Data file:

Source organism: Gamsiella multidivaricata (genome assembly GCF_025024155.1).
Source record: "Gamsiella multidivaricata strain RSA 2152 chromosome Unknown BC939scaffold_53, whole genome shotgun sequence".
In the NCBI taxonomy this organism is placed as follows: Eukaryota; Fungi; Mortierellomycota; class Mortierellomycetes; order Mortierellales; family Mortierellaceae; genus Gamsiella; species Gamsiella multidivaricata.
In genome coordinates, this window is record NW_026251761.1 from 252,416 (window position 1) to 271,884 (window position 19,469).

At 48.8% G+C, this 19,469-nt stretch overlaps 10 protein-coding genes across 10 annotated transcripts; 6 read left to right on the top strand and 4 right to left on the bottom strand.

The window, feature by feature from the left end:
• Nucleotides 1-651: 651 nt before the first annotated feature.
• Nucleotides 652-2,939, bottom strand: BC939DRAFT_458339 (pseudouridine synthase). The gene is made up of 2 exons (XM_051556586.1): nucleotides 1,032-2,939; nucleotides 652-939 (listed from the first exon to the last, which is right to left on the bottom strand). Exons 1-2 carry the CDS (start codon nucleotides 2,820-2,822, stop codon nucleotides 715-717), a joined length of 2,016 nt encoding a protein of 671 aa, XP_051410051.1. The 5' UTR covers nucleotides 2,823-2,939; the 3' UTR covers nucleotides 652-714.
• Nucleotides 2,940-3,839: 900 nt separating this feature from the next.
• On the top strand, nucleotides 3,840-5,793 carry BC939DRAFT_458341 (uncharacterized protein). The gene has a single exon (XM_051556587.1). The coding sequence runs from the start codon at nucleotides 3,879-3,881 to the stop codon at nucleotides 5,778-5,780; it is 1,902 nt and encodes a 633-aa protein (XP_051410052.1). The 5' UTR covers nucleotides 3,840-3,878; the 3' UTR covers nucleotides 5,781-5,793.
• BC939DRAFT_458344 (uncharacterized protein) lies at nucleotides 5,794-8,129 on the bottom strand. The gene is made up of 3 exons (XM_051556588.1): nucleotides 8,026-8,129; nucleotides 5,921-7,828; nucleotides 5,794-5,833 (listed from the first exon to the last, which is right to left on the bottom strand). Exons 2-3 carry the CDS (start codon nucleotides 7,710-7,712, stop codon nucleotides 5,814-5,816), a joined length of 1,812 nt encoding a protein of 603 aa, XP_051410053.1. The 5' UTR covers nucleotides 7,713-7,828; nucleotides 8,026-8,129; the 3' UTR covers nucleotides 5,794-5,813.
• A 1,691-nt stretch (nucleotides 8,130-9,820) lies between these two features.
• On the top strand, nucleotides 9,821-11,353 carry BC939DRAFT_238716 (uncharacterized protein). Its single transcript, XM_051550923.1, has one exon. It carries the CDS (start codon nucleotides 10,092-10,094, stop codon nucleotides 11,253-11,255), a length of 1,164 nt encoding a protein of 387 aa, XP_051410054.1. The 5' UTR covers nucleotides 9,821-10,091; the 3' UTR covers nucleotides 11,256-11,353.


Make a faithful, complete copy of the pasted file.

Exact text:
Source organism: Gamsiella multidivaricata (genome assembly GCF_025024155.1).
Source record: "Gamsiella multidivaricata strain RSA 2152 chromosome Unknown BC939scaffold_53, whole genome shotgun sequence".
In the NCBI taxonomy this organism is placed as follows: Eukaryota; Fungi; Mortierellomycota; class Mortierellomycetes; order Mortierellales; family Mortierellaceae; genus Gamsiella; species Gamsiella multidivaricata.
In genome coordinates, this window is record NW_026251761.1 from 252,416 (window position 1) to 271,884 (window position 19,469).

At 48.8% G+C, this 19,469-nt stretch overlaps 10 protein-coding genes across 10 annotated transcripts; 6 read left to right on the top strand and 4 right to left on the bottom strand.

The window, feature by feature from the left end:
• Nucleotides 1-651: 651 nt before the first annotated feature.
• Nucleotides 652-2,939, bottom strand: BC939DRAFT_458339 (pseudouridine synthase). The gene is made up of 2 exons (XM_051556586.1): nucleotides 1,032-2,939; nucleotides 652-939 (listed from the first exon to the last, which is right to left on the bottom strand). Exons 1-2 carry the CDS (start codon nucleotides 2,820-2,822, stop codon nucleotides 715-717), a joined length of 2,016 nt encoding a protein of 671 aa, XP_051410051.1. The 5' UTR covers nucleotides 2,823-2,939; the 3' UTR covers nucleotides 652-714.
• Nucleotides 2,940-3,839: 900 nt separating this feature from the next.
• On the top strand, nucleotides 3,840-5,793 carry BC939DRAFT_458341 (uncharacterized protein). The gene has a single exon (XM_051556587.1). The coding sequence runs from the start codon at nucleotides 3,879-3,881 to the stop codon at nucleotides 5,778-5,780; it is 1,902 nt and encodes a 633-aa protein (XP_051410052.1). The 5' UTR covers nucleotides 3,840-3,878; the 3' UTR covers nucleotides 5,781-5,793.
• BC939DRAFT_458344 (uncharacterized protein) lies at nucleotides 5,794-8,129 on the bottom strand. The gene is made up of 3 exons (XM_051556588.1): nucleotides 8,026-8,129; nucleotides 5,921-7,828; nucleotides 5,794-5,833 (listed from the first exon to the last, which is right to left on the bottom strand). Exons 2-3 carry the CDS (start codon nucleotides 7,710-7,712, stop codon nucleotides 5,814-5,816), a joined length of 1,812 nt encoding a protein of 603 aa, XP_051410053.1. The 5' UTR covers nucleotides 7,713-7,828; nucleotides 8,026-8,129; the 3' UTR covers nucleotides 5,794-5,813.
• A 1,691-nt stretch (nucleotides 8,130-9,820) lies between these two features.
• On the top strand, nucleotides 9,821-11,353 carry BC939DRAFT_238716 (uncharacterized protein). Its single transcript, XM_051550923.1, has one exon. It carries the CDS (start codon nucleotides 10,092-10,094, stop codon nucleotides 11,253-11,255), a length of 1,164 nt encoding a protein of 387 aa, XP_051410054.1. The 5' UTR covers nucleotides 9,821-10,091; the 3' UTR covers nucleotides 11,256-11,353.